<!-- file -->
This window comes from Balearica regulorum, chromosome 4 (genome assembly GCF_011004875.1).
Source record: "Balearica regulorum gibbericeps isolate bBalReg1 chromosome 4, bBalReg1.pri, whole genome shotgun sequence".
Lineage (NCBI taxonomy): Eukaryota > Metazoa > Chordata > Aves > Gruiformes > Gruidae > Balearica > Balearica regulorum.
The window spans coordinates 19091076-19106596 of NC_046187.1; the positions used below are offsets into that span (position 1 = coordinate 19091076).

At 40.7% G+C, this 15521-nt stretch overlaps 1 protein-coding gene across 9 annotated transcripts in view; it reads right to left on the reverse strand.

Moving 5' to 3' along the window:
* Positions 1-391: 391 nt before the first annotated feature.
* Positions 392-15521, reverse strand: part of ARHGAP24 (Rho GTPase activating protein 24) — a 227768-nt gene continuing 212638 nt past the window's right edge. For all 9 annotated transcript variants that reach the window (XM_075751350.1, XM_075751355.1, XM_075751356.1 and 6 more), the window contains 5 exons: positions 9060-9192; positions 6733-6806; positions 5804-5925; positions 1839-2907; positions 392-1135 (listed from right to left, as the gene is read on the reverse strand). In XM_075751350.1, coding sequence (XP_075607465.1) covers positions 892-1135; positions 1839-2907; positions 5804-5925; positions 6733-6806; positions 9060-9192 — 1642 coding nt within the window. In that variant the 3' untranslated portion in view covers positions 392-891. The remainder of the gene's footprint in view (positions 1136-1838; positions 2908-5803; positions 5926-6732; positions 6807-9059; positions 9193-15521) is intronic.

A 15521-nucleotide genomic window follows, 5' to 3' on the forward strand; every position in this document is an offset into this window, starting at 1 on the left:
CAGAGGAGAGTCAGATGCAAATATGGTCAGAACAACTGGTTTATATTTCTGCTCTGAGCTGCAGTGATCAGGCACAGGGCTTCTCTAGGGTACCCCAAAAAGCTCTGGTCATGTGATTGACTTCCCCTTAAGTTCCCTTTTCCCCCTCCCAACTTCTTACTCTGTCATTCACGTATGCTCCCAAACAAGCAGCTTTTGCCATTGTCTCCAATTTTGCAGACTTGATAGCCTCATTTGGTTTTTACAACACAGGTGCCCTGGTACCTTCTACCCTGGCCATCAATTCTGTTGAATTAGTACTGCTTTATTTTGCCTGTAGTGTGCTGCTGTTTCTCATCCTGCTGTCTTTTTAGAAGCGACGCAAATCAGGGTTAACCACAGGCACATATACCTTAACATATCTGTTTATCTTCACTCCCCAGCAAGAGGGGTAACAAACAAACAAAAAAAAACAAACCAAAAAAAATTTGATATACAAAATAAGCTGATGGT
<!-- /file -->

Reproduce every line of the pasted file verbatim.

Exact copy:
This window comes from Balearica regulorum, chromosome 4 (genome assembly GCF_011004875.1).
Source record: "Balearica regulorum gibbericeps isolate bBalReg1 chromosome 4, bBalReg1.pri, whole genome shotgun sequence".
Lineage (NCBI taxonomy): Eukaryota > Metazoa > Chordata > Aves > Gruiformes > Gruidae > Balearica > Balearica regulorum.
The window spans coordinates 19091076-19106596 of NC_046187.1; the positions used below are offsets into that span (position 1 = coordinate 19091076).

At 40.7% G+C, this 15521-nt stretch overlaps 1 protein-coding gene across 9 annotated transcripts in view; it reads right to left on the reverse strand.

Moving 5' to 3' along the window:
* Positions 1-391: 391 nt before the first annotated feature.
* Positions 392-15521, reverse strand: part of ARHGAP24 (Rho GTPase activating protein 24) — a 227768-nt gene continuing 212638 nt past the window's right edge. For all 9 annotated transcript variants that reach the window (XM_075751350.1, XM_075751355.1, XM_075751356.1 and 6 more), the window contains 5 exons: positions 9060-9192; positions 6733-6806; positions 5804-5925; positions 1839-2907; positions 392-1135 (listed from right to left, as the gene is read on the reverse strand). In XM_075751350.1, coding sequence (XP_075607465.1) covers positions 892-1135; positions 1839-2907; positions 5804-5925; positions 6733-6806; positions 9060-9192 — 1642 coding nt within the window. In that variant the 3' untranslated portion in view covers positions 392-891. The remainder of the gene's footprint in view (positions 1136-1838; positions 2908-5803; positions 5926-6732; positions 6807-9059; positions 9193-15521) is intronic.

A 15521-nucleotide genomic window follows, 5' to 3' on the forward strand; every position in this document is an offset into this window, starting at 1 on the left:
CAGAGGAGAGTCAGATGCAAATATGGTCAGAACAACTGGTTTATATTTCTGCTCTGAGCTGCAGTGATCAGGCACAGGGCTTCTCTAGGGTACCCCAAAAAGCTCTGGTCATGTGATTGACTTCCCCTTAAGTTCCCTTTTCCCCCTCCCAACTTCTTACTCTGTCATTCACGTATGCTCCCAAACAAGCAGCTTTTGCCATTGTCTCCAATTTTGCAGACTTGATAGCCTCATTTGGTTTTTACAACACAGGTGCCCTGGTACCTTCTACCCTGGCCATCAATTCTGTTGAATTAGTACTGCTTTATTTTGCCTGTAGTGTGCTGCTGTTTCTCATCCTGCTGTCTTTTTAGAAGCGACGCAAATCAGGGTTAACCACAGGCACATATACCTTAACATATCTGTTTATCTTCACTCCCCAGCAAGAGGGGTAACAAACAAACAAAAAAAAACAAACCAAAAAAAATTTGATATACAAAATAAGCTGATGGT